"I'm positive that even if I won the Pulitzer, my mom's comment on Facebook would roll in precisely two weeks later!"

ED ZITRONPR Person, Inc Columnist and Author of This Is How You Pitch

"My mother only started using email a few years ago (through necessity of managing a luxury house in Wales), which also included her first times using a laptop that weren't necessarily 'Okay, what do you want to order from Waitrose.' This is no insult to my mother at all; she simply didn't need to do it. However, she now writes quite long, quite detailed emails. Full updates on her life, which are quite lovely, as we live over 3,000 miles away. Likewise, our entire email exchanges are oftentimes 1,000-word updates on our lives, almost like being a pen pal with your mother. Her grammar and general typology are amazing considering she just really got used to a keyboard. As one might expect, because she is not a constant computer user, I will receive an email from her every week or so that is much, much larger and requires significantly more attention than the others, spread out over the week."

RYAN CREAMER, Comedian

"My mother loves communicating with emojis and the little cat on Facebook Messenger. She is as excited to exchange emojis as people are to exchange gifts on Christmas morning. It's an infectious excitement that makes me laugh and appreciate how important loving the little things are."

Exhibit A:

Mom Ryan Creamer

Exhibit B:

Mom Ryan Creamer

M.A, A Social Media Director Who Asked Not to Be Identified by Name

"My mom still has an AOL email address. Sometimes she sends me one- or two-line emails with made-up acronyms. Making up acronyms is her favorite thing to do and I have to guess what in our recent conversations she might be referring to. One time she signed off an email telling me to have a good weekend with 'make it noble.' This sign-off never resurfaced. Another time she emailed me with 're:' before the subject line on a topic there was no existing thread for. The subject matter was Dairy Queen's free cone day. Her email address has 10 numbers at the end. She is the only one that has it memorized. The first part is the name of our childhood dog who has since passed and apparently is a common email address unless one adds 10 random digits."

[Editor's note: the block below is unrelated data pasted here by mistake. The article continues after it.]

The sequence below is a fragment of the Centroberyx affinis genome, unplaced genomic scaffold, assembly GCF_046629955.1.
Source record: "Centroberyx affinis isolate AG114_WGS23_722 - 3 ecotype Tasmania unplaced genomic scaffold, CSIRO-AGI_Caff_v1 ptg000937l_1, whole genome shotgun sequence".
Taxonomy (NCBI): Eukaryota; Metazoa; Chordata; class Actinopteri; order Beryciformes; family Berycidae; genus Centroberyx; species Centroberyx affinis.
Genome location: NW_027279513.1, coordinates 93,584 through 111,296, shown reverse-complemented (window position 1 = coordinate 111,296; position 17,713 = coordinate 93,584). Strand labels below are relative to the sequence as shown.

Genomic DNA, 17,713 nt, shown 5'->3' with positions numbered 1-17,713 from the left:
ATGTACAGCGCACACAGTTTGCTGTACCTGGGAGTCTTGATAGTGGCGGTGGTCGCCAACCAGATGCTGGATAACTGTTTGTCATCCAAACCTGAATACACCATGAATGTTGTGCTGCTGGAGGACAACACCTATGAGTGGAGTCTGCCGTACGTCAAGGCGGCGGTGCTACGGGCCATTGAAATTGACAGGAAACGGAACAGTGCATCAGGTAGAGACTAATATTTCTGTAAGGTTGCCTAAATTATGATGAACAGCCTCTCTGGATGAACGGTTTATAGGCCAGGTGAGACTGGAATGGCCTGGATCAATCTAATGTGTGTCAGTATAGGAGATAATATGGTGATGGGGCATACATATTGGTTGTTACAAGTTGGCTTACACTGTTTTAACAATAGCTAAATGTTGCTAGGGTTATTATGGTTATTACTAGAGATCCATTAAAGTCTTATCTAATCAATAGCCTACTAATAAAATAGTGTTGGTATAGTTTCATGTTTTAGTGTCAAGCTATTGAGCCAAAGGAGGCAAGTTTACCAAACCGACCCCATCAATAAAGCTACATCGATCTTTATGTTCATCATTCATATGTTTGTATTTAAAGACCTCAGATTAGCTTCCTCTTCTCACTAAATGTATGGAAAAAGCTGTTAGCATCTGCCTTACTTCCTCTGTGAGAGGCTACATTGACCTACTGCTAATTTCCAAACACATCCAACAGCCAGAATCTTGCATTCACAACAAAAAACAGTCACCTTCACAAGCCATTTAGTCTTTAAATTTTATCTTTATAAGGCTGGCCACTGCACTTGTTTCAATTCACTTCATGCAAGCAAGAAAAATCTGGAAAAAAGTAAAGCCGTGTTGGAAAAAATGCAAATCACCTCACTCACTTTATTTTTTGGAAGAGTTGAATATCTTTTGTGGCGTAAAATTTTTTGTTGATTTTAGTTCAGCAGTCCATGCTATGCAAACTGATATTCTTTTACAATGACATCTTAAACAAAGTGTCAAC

KEVIN NGUYEN, Editorial Director at Oyster

"My parents don't really write me emails. They just forward me a lot of things. The last three or four things my mom has sent me are various things that needed editing: my cousin's college essay, my sister's cover letter, as well as an internship application. I think this happens because I'm the only person in the family that's ever had a job with the word 'editor' in the title, which must mean my expertise is fixing typos in résumés."

ELIJAH WOLFSON, Senior Editor at Newsweek

"My mother and father both have unique email patterns; they have barely spoken for the past decade and a half, so it’s not too surprising that they are also completely different. My mother’s email habits have actually changed over time. At first, they were rambling, as though this would be the only chance for her to get what she wanted to say in front of my eyes. When she started to seriously text, about two years ago, they became more concise and to-the-point. But still, some patterns have held. She still sends a broken link almost every time she wants to share an article (I have to add the ‘l’ to ‘.html’) and she always signs off 'Love, Your one and only, MOM.' "

FÉLIX J. PALMA, Author of The Map of the Sky, The Map of Time and The Map of Chaos 

"Many people mix up the names of my Victorian trilogy (The Map of Time, The Map of Sky and The Map of Chaos). My mother is one of them. She is very active on Facebook and is always posting my book reviews and events on her wall. A couple of weeks before a Map of Chaos presentation in my local town, she started promoting and announcing it on her page. Most of her friends agreed to come to the event. We were expecting a large turnout but, the day of, only half showed up. The other half went to a location that was empty. My mother had mixed up my titles and shared the address of an event I did for The Map of the Sky two years ago in a different location."

Original illustration by Jason Katzenstein